|Photo from Eugene, Oregon March for Science.|
By Bob Ferris
It is interesting that when you look at the continuing comments from science teachers on the recent The Sustainable Schoolteachers blog (i.e., the target audience), there is a theme of understanding, respect and appreciation for what Brandie Freeman has done. And rightfully so. This is a lot like what many of us in science experienced during the Marches for Science yesterday (see photo above and video below from Chicago).
But then there are a handful of detractors jumping in to prop up the subject of the blog: a self-published, indefensible piece of propaganda from a specious, Libertarian, think tank—The Heartland Institute (1,2,3). (Yes, this document is identified as coming from the Non-governmental International Panel on Climate Change but all the scientist authors s are linked to Heartland and Heartland holds the copyright for the document.)
|Me standing behind friend Jim Litts at Eugene March (photo by Ali Litts)|
Then we have Gordon Fulks who despite all of his protestations has operated more in the political arena (1,2,3,4,5,6) than the science pathway which he jumped off in the early 1980s. He has in comment promoted both the Heartland Institute and the International Climate Science Coalition another off shoot of Heartland. He is also science advisor for the free-market/Libertarian, think-tank Cascade Policy Institute which interestingly is an organization that past state Libertarian party director Jim Karlock (another critic on the Schoolteacher blog) frequently plays “disinterested” wing-man for (see this thread), while trying to block things like public transportation because “cars are better.”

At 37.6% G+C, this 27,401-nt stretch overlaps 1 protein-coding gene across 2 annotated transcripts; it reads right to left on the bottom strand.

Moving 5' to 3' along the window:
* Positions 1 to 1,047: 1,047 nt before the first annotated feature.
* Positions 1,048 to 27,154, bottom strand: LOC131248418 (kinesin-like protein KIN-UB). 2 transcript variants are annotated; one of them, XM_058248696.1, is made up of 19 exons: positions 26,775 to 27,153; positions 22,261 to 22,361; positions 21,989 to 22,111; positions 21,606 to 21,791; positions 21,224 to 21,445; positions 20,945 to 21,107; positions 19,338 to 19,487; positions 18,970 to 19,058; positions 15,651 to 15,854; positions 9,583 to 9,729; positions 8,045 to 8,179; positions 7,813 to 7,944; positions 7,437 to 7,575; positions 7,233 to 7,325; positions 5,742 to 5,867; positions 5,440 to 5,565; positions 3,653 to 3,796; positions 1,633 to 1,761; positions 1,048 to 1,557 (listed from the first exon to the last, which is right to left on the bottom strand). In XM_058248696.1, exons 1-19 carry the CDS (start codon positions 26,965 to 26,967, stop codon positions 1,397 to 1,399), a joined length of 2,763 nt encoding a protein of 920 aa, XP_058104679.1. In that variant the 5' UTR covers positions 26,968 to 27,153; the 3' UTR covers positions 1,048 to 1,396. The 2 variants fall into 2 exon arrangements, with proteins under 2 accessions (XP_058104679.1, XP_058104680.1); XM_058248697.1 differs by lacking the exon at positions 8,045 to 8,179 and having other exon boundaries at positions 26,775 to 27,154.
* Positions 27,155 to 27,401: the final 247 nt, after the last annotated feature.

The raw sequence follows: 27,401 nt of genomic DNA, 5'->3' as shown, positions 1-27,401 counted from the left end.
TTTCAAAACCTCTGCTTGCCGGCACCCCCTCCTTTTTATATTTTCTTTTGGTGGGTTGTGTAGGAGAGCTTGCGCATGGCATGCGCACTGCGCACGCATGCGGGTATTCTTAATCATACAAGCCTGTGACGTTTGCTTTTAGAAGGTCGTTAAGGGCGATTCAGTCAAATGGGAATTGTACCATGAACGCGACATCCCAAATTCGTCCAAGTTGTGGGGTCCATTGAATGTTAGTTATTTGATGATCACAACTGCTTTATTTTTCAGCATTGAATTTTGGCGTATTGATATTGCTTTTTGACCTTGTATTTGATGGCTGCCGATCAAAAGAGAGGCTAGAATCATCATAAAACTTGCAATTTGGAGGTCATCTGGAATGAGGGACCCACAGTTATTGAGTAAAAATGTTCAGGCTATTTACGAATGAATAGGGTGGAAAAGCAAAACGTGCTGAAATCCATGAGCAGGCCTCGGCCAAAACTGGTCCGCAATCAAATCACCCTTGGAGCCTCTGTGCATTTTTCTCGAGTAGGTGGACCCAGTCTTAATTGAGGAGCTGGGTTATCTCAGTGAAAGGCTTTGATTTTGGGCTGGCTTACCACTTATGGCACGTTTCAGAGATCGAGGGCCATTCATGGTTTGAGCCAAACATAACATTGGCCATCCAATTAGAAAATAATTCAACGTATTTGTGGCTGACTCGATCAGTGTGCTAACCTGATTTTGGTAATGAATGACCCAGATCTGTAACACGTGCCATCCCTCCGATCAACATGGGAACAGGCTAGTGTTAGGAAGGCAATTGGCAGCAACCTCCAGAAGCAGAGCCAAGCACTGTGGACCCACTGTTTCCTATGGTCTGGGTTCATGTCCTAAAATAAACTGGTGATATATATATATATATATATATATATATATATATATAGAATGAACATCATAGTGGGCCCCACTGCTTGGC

|Folks assembling in Eugene.|
When Jim Karlock (see above video) ran for office he drew about 11 percent of the vote and the following criticism from a columnist in the Oregonian “His opponent is Libertarian Jim Karlock, a fellow who has lots of unusual ideas, many of which would destroy everything that makes his Northeast Portland district so eminently livable.” This seems harsh but not inappropriate given Jim’s contrarian positions and attacks on others.
But dealing with these “gentlemen” takes a toll and it is helpful to bathe in a little sanity. A good place to start is to look at the coverage from the March for Science in Chicago and realize that on this single day, in this one city of 600 or so events, more people marched than signed the highly criticized Oregon Petition (1,2,3,4,5) that was pushed by Gordon Fulks in his comments.